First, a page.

Sidhi Astu and Palasari Orphanage


Please contact Wayan who will drive you to Sidhi – its not easy to find. Wayan will ring Sidhi prior to your visit to make sure the children are home from school and ask the Nuns what supplies they need.

The Orphanage is run by some wonderful caring nuns who care and truly love the children. They always welcomes visitors with open arms. They love having visitors and will give you a grand tour of the orphanage, along with cold water, nuts and the children will sing for you (which believe me will bring you un done). As Sidhi Astu is so close to Legian they have many many tourists visiting daily. They have a great deal of supplies, please don’t take lollies. I would suggest that if you visit and you wish to take along some supplies please purchase, Rice, Oil, Fruit and Vegetables, milk, biscuits, juice etc. When using Wayan Tatto as your driver he will take you to a local supermarket to buy these supplies…

When you visit Sidhi Astu you will get a wonderful surprise to see how happy the children are, how clean the orphanage is and how yummy the food looks. One of the big reasons I chose Sidhi is is that all the sponsor money goes straight to the Orphanage. There is no middle man, no advertising cost, no admin costs.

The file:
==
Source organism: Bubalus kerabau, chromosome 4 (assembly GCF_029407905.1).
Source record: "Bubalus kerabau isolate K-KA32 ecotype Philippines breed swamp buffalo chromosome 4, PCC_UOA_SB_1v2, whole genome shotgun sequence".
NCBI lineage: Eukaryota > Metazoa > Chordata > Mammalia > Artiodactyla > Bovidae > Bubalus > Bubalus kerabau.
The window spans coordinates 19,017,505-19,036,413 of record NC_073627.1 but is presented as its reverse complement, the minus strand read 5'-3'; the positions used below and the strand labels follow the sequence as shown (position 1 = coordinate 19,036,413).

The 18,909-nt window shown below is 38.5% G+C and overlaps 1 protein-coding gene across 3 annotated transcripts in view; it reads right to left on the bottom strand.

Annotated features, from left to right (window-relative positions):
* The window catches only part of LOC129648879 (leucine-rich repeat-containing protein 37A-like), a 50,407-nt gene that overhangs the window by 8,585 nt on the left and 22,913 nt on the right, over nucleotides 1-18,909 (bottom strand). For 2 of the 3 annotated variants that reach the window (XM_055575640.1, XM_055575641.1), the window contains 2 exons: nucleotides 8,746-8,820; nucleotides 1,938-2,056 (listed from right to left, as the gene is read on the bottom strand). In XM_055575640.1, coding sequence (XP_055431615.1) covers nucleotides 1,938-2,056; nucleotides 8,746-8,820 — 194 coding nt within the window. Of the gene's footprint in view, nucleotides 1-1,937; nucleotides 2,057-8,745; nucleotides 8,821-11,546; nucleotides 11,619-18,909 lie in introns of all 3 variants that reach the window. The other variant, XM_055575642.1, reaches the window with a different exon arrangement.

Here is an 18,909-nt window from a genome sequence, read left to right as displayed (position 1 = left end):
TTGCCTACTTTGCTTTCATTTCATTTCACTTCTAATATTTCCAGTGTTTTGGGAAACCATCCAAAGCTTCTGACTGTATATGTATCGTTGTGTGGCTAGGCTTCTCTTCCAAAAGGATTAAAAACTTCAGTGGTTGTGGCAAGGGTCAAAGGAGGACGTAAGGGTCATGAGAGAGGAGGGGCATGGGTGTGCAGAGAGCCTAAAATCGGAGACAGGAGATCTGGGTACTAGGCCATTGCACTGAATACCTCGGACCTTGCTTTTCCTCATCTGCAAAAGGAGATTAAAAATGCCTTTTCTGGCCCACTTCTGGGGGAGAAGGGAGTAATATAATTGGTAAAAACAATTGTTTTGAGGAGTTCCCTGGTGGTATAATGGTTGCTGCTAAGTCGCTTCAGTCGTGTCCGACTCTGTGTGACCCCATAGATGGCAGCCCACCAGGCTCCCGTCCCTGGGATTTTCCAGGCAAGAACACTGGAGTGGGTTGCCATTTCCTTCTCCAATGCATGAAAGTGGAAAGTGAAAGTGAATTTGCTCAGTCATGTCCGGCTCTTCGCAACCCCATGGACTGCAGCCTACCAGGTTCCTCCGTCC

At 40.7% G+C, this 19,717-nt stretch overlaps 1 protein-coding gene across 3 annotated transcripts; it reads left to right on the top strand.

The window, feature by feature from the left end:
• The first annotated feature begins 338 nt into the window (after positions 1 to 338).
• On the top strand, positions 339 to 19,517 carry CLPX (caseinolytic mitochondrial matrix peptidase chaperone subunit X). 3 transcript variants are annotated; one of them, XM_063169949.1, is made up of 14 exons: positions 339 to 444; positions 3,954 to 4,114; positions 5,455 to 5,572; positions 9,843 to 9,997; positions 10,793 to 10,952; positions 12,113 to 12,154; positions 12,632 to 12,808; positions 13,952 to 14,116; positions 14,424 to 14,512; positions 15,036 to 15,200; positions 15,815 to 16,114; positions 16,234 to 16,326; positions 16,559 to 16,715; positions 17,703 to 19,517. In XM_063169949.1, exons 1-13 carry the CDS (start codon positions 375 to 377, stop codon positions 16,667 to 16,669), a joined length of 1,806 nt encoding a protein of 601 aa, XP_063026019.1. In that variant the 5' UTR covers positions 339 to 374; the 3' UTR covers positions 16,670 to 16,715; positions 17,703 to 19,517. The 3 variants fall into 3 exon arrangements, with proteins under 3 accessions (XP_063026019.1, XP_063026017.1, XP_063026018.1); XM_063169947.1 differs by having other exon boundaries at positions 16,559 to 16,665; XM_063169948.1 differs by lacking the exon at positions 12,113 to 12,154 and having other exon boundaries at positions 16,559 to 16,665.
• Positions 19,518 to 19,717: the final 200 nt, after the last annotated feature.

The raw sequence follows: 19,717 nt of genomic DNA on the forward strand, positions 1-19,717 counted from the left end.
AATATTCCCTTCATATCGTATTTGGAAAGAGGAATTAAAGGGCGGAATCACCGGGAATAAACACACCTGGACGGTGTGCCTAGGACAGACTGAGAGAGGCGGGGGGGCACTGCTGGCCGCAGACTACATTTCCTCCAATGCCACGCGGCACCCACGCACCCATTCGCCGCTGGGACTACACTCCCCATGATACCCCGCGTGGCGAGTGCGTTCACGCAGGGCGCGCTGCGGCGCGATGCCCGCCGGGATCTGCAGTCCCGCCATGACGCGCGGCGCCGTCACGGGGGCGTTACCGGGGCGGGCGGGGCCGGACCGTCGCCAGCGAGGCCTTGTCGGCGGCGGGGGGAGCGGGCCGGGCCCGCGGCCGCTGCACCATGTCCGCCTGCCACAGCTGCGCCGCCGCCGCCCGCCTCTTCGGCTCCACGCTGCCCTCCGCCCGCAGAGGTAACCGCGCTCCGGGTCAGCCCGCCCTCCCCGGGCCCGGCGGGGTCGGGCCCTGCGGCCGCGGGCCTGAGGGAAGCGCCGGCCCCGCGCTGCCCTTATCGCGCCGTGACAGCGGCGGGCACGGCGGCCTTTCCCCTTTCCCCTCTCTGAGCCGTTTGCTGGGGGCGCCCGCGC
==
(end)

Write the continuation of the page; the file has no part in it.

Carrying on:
If you wish to visit Sidhi Astu or Palasari contact

Wayan Tattoo


Tip: Visit Sundays or after 2 pm weekdays

After your visit if you wish to sponsor a child please drop me an email –

  • Address: Panti Asuhan
    Sidhi Astu Brayat Pinuji
    Jalan Raya Tuka No. 34 Dalung
  • Phone: (0361) 7473827 – 437049


Our Risky… Risky is now all grown up & working in the Tourist Industry.



Hi my name is Bronwyn and my family and I live in Brisbane. I would love to share my very new sponsorship experience with you.

My introduction to Foster Parents Indonesia is a very recent one and came about when I was communicating with Nikki, a long term sponsor, about all things Bali.

I had been searching for exactly the opportunity Foster Parents Indonesia offered, and Nikki’s passion mirrored mine. I then spoke to Chelsea for more info and I knew for sure I had found a way I could make a real difference. I didn’t even wait for the info that was being posted to me, I was in!